It won’t have come as much of a shock to you to have seen all the positive comments and gushing endorsements following the launch of the Nike Mercurial Superfly and MV V last week.
Nike are supremely adept at getting their message out via the media and staging the launch at Old Trafford with Cristiano Ronaldo on hand was a masterstroke.
But before we all take it as read that everything we’ve seen over the past few days on the new boots is 100% incontrovertible fact, I thought I’d have a go at adding my own spin to some of Nike’s claims on the Superfly.
185g sounds impressive but when you compare it to body weight, it’s not all that. Most pro’s weigh in at 80 kilos or thereabouts. As a percentage of that, the Superfly (£225) comes in at 0.23% while something like the Puma King XL (£85) at 310g is 0.38%. Using this example, Nike is looking for you to stump up an extra £140 so you can be 0.15% lighter. Far better I would have thought to use that money and join a gym so you can shift some real weight and see some serious on pitch results.
If you are a 15 stone Sunday morning player with a beer belly the size of Thurrock, do you seriously think that these boots will make you any quicker? Or certainly, quicker that it makes any, real difference? No, thought not. Let’s not forget, the Superfly was designed for the elite and priced for the masses. For them to work at that level, surely you must have a modicum of skill or pace in the first instance? True, you might ‘feel’ that you are quicker but there’s a whole lot of difference between perception and reality.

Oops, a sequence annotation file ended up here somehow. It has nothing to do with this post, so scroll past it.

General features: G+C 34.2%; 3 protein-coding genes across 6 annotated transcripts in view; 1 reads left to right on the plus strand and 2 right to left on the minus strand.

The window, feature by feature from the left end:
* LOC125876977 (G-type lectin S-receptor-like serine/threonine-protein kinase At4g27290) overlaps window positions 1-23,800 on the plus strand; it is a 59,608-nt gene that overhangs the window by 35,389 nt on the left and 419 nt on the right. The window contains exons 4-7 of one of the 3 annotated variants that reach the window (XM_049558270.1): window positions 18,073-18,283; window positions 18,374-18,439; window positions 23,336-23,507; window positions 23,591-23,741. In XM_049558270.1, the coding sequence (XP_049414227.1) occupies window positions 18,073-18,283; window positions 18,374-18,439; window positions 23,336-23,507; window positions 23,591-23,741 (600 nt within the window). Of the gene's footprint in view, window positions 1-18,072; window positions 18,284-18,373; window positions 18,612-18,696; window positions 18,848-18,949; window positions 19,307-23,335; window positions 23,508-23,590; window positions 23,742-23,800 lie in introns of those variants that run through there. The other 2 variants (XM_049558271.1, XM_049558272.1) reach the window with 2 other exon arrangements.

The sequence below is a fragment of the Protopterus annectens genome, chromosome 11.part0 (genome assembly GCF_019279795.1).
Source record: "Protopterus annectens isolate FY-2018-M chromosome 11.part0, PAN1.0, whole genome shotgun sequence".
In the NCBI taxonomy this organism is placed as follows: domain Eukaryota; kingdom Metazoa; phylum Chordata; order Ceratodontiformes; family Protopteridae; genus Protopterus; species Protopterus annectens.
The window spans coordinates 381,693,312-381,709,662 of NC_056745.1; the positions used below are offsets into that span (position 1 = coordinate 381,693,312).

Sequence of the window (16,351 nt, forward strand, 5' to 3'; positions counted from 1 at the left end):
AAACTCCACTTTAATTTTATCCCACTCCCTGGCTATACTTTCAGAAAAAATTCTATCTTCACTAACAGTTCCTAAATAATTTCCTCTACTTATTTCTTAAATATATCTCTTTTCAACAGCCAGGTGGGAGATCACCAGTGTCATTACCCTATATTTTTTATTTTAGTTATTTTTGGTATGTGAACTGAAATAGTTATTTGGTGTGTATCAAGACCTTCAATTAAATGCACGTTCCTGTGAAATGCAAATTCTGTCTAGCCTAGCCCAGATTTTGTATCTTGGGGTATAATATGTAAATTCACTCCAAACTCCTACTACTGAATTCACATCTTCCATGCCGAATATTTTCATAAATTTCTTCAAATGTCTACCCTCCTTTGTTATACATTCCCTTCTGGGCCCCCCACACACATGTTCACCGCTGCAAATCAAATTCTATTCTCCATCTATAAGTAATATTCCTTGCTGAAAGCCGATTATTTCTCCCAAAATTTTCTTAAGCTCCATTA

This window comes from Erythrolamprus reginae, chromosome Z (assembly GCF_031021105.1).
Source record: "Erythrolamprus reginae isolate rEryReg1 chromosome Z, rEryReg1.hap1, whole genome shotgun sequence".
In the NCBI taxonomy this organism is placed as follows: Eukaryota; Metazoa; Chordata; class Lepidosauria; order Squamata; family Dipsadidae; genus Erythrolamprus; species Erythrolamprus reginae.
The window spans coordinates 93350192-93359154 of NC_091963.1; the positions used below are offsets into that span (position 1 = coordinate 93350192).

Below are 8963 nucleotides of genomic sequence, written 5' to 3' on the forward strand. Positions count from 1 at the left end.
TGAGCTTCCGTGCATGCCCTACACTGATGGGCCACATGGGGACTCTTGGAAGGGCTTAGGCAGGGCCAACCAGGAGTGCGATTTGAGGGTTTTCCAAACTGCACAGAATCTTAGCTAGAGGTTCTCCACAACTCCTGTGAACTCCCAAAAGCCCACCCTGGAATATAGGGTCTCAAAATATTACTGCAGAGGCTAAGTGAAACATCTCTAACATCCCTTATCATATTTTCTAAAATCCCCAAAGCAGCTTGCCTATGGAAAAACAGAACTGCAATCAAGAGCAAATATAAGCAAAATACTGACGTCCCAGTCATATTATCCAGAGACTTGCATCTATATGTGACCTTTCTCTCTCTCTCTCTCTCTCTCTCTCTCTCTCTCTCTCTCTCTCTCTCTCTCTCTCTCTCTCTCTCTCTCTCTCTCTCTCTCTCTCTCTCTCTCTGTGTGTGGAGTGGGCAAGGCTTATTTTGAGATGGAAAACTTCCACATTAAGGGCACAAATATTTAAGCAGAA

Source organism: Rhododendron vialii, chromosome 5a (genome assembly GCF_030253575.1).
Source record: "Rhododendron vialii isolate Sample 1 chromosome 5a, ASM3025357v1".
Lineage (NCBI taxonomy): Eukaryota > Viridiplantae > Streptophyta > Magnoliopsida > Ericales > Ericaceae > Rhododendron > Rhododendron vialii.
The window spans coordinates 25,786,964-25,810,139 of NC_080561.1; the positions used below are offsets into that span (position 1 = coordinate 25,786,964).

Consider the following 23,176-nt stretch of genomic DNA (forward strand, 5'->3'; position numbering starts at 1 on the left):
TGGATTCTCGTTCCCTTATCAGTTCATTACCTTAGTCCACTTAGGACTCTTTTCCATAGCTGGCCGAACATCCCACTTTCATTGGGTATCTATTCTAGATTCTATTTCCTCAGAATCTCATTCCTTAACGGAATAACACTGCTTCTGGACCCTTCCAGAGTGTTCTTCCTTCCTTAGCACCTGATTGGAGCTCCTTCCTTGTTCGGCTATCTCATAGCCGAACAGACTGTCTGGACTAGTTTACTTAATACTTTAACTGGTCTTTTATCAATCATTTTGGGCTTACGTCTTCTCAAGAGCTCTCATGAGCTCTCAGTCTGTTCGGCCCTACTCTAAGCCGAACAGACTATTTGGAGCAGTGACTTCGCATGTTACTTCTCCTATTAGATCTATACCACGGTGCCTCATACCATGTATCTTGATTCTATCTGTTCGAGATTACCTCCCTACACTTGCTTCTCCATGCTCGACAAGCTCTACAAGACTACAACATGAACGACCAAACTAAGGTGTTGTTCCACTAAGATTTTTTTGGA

It sounds great in principle and I can see the attraction. But remember, this technology has been brought in from athletics – a non-contact sport, performed on a forgiving and responsive rubber-like surface in short bursts.' Football it aint. With more and more experts blaming more and more injuries on lightweight football boots, let’s hope for Nike’s sake that none of England’s Nike-clad finest are laid up with broken metatarsals in the run up to the 2010 World Cup.
It’s clear from many of your responses that you don’t like the Max Orange / Abyss / Silver colourway. However, you shouldn’t be shocked that Nike have used this colourway for their launch model, particularly as most of you agree that the Black / Yellow version (as exlcusively revealed by Footy Boots some weeks back) is far superior. In my opinion, and it is just an opinion, this is so you feel a need to purchase the Black / Yellow model when it comes out, therefore giving Nike a double dose of your hard earned cash. OK, you can call it basic retail strategy but it’s not as if Nike don’t have ‘previous’ with this sort of thing. 10 MV IV colourways in a year should tell you something.
Hey, I could be wrong about all of this. The Superfly could become the iconic boot of the 21st century and if so, I’ll gladly applaud its success. But I have my concerns. Concerns about Nike’s propaganda, their performance claims and the most definitely the price. So, should you purchase a pair of Superfly’s and are less impressed with the results or feel that what Nike has told you simply doesn’t stack up, comment below and I’ll ensure that' your views reach the ears of the people that matter……..your fellow punters.